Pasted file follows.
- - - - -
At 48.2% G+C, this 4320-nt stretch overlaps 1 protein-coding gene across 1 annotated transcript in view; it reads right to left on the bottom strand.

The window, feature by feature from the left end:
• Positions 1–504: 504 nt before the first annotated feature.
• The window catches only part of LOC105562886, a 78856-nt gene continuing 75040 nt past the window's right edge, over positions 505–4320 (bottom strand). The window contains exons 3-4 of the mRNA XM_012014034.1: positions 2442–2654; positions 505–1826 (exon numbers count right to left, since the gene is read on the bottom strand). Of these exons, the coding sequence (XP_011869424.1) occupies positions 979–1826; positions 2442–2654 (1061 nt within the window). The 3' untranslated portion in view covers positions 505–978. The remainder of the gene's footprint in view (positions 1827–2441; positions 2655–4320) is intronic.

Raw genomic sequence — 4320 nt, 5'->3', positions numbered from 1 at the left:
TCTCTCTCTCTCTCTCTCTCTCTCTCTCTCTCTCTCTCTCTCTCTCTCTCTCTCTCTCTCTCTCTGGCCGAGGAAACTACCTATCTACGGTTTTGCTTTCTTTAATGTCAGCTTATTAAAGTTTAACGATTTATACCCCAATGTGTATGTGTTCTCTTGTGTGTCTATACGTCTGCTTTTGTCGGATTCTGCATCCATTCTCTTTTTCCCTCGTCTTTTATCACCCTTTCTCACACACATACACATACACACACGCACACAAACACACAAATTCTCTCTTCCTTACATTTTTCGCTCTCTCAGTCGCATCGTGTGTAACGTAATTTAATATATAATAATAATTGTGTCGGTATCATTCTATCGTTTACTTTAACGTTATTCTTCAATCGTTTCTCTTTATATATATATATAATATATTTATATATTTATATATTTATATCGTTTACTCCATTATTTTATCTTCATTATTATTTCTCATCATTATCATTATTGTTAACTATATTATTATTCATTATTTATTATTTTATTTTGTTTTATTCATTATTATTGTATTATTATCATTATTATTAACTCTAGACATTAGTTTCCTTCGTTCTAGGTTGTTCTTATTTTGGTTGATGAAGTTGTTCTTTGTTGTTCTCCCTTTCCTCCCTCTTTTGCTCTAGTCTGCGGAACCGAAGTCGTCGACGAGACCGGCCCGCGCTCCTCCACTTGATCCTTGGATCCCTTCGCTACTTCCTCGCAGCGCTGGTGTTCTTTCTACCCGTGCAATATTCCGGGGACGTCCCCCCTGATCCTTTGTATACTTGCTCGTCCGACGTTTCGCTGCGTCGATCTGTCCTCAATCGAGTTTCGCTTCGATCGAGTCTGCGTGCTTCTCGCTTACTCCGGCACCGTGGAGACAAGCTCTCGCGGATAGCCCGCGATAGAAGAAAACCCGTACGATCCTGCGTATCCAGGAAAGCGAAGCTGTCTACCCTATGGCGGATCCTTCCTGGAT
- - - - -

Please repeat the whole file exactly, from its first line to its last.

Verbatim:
At 48.2% G+C, this 4320-nt stretch overlaps 1 protein-coding gene across 1 annotated transcript in view; it reads right to left on the bottom strand.

The window, feature by feature from the left end:
• Positions 1–504: 504 nt before the first annotated feature.
• The window catches only part of LOC105562886, a 78856-nt gene continuing 75040 nt past the window's right edge, over positions 505–4320 (bottom strand). The window contains exons 3-4 of the mRNA XM_012014034.1: positions 2442–2654; positions 505–1826 (exon numbers count right to left, since the gene is read on the bottom strand). Of these exons, the coding sequence (XP_011869424.1) occupies positions 979–1826; positions 2442–2654 (1061 nt within the window). The 3' untranslated portion in view covers positions 505–978. The remainder of the gene's footprint in view (positions 1827–2441; positions 2655–4320) is intronic.

Raw genomic sequence — 4320 nt, 5'->3', positions numbered from 1 at the left:
TCTCTCTCTCTCTCTCTCTCTCTCTCTCTCTCTCTCTCTCTCTCTCTCTCTCTCTCTCTCTCTCTGGCCGAGGAAACTACCTATCTACGGTTTTGCTTTCTTTAATGTCAGCTTATTAAAGTTTAACGATTTATACCCCAATGTGTATGTGTTCTCTTGTGTGTCTATACGTCTGCTTTTGTCGGATTCTGCATCCATTCTCTTTTTCCCTCGTCTTTTATCACCCTTTCTCACACACATACACATACACACACGCACACAAACACACAAATTCTCTCTTCCTTACATTTTTCGCTCTCTCAGTCGCATCGTGTGTAACGTAATTTAATATATAATAATAATTGTGTCGGTATCATTCTATCGTTTACTTTAACGTTATTCTTCAATCGTTTCTCTTTATATATATATATAATATATTTATATATTTATATATTTATATCGTTTACTCCATTATTTTATCTTCATTATTATTTCTCATCATTATCATTATTGTTAACTATATTATTATTCATTATTTATTATTTTATTTTGTTTTATTCATTATTATTGTATTATTATCATTATTATTAACTCTAGACATTAGTTTCCTTCGTTCTAGGTTGTTCTTATTTTGGTTGATGAAGTTGTTCTTTGTTGTTCTCCCTTTCCTCCCTCTTTTGCTCTAGTCTGCGGAACCGAAGTCGTCGACGAGACCGGCCCGCGCTCCTCCACTTGATCCTTGGATCCCTTCGCTACTTCCTCGCAGCGCTGGTGTTCTTTCTACCCGTGCAATATTCCGGGGACGTCCCCCCTGATCCTTTGTATACTTGCTCGTCCGACGTTTCGCTGCGTCGATCTGTCCTCAATCGAGTTTCGCTTCGATCGAGTCTGCGTGCTTCTCGCTTACTCCGGCACCGTGGAGACAAGCTCTCGCGGATAGCCCGCGATAGAAGAAAACCCGTACGATCCTGCGTATCCAGGAAAGCGAAGCTGTCTACCCTATGGCGGATCCTTCCTGGAT